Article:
Respect is the most overused and poorly understood word in the English language. As a social worker, I hear it approximately eleventy billion times per day. “My teenage son has no respect!” Um…duh? “Why should I respect my teacher if she doesn’t respect me?” Because you don’t get to grade her. “These girls dress slutty because they have no respect for themselves.” Is that accurate? I dress my trampiest when I feel good about myself. “SocialJerk swears too much, she obviously has no respect.” She obviously was raised in Brooklyn.

It’s always the first thing that comes up when we set ground rules in my teen groups as well. Someone immediately suggests “respect” as a rule. I write it down. Then I ask, “What does that mean?”

You would think I asked them to present me with a unifying theory of physics.

“What do you mean, ‘what does that mean?’ Respect! It means respect.”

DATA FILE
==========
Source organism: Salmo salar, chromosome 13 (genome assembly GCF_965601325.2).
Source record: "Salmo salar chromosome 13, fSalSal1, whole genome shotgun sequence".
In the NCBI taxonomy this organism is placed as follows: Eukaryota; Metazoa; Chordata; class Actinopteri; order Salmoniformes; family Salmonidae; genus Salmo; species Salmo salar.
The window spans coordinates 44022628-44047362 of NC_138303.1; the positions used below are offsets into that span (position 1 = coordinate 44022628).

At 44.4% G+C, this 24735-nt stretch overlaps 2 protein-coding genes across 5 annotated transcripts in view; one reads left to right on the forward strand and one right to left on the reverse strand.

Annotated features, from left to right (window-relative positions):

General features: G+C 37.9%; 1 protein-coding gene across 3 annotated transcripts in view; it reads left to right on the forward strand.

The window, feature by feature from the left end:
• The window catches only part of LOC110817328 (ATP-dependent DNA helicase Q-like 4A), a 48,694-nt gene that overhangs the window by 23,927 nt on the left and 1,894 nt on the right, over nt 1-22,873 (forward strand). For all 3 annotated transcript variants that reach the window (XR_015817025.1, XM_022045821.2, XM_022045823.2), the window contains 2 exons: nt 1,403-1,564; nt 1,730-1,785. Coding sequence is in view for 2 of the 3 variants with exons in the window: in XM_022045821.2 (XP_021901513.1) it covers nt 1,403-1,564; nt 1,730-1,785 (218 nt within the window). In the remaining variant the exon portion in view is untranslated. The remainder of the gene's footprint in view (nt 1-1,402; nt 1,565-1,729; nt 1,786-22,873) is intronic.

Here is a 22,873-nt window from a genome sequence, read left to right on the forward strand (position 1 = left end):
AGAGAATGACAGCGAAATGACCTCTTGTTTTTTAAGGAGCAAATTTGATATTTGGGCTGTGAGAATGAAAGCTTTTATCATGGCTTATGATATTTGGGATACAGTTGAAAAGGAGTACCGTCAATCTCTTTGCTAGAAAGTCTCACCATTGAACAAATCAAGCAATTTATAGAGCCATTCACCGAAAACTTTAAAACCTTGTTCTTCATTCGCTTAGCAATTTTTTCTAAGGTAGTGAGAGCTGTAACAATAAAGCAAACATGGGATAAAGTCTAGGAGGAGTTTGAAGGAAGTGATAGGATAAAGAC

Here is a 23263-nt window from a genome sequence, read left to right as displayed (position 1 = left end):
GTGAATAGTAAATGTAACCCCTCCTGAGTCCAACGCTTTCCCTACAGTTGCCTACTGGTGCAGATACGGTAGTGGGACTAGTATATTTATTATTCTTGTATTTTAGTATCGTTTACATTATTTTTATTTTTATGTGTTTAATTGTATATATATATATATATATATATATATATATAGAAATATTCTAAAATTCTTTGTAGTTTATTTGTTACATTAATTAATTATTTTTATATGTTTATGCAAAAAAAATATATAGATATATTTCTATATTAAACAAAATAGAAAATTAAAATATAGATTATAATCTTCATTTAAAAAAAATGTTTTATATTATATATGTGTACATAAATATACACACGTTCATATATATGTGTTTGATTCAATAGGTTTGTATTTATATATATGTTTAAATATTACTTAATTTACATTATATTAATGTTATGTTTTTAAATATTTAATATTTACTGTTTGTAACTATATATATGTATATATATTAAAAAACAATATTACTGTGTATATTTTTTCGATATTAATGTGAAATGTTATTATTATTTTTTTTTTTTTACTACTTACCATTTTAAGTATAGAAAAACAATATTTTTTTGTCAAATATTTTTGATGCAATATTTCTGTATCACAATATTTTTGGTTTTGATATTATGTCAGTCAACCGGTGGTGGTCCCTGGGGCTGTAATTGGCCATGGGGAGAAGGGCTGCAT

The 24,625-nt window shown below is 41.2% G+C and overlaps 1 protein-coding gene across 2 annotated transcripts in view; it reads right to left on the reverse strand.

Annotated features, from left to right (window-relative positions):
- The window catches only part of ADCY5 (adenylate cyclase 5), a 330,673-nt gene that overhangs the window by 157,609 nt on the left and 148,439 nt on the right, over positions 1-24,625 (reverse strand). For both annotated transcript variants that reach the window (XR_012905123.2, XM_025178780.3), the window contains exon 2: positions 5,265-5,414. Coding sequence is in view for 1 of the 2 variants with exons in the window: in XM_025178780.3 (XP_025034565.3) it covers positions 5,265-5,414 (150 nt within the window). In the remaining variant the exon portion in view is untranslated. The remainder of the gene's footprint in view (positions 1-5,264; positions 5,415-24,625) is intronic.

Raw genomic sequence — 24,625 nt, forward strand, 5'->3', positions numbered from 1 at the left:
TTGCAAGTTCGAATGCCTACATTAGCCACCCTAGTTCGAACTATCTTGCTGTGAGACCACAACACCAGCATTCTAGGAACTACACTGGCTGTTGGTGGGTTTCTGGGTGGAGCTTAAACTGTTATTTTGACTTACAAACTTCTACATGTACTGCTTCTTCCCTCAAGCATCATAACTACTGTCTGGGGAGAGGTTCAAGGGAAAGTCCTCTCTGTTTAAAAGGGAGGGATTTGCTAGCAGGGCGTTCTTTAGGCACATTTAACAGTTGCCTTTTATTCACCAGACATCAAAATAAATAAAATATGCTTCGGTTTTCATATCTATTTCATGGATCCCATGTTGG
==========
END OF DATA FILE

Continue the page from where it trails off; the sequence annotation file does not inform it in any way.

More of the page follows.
So we go over it, more and more. How do we show respect? What does that look like? How do you know someone is being disrespectful? Is it an attitude or an action? You know, annoying social work-y questions.

My helpful dictionary app defines respect as a verb meaning “to hold in esteem or honor.” Basically, to look at someone or something and think that they deserve to be treated a certain way. To treat them the way you want to be treated. To put them ahead of yourself.

How did such a simple, direct concept become so convoluted? I’m not trying to be controversial here, I’m not against respect. But considering how much people talk about it, especially in my work, you would think we’d see more examples of it.

Instead, I see more examples of irony. People screaming and disturbing others in the office, to make sure everyone knows that, “this bitch ain’t got no respect!” A mother telling her thirteen year old daughter that she needs to stop “getting with all these nasty boys in the neighborhood, because people think you’re fast. I want you to have respect for yourself.”

I don’t know about you, but my mother calling me the village bicycle would certainly increase my self-respect.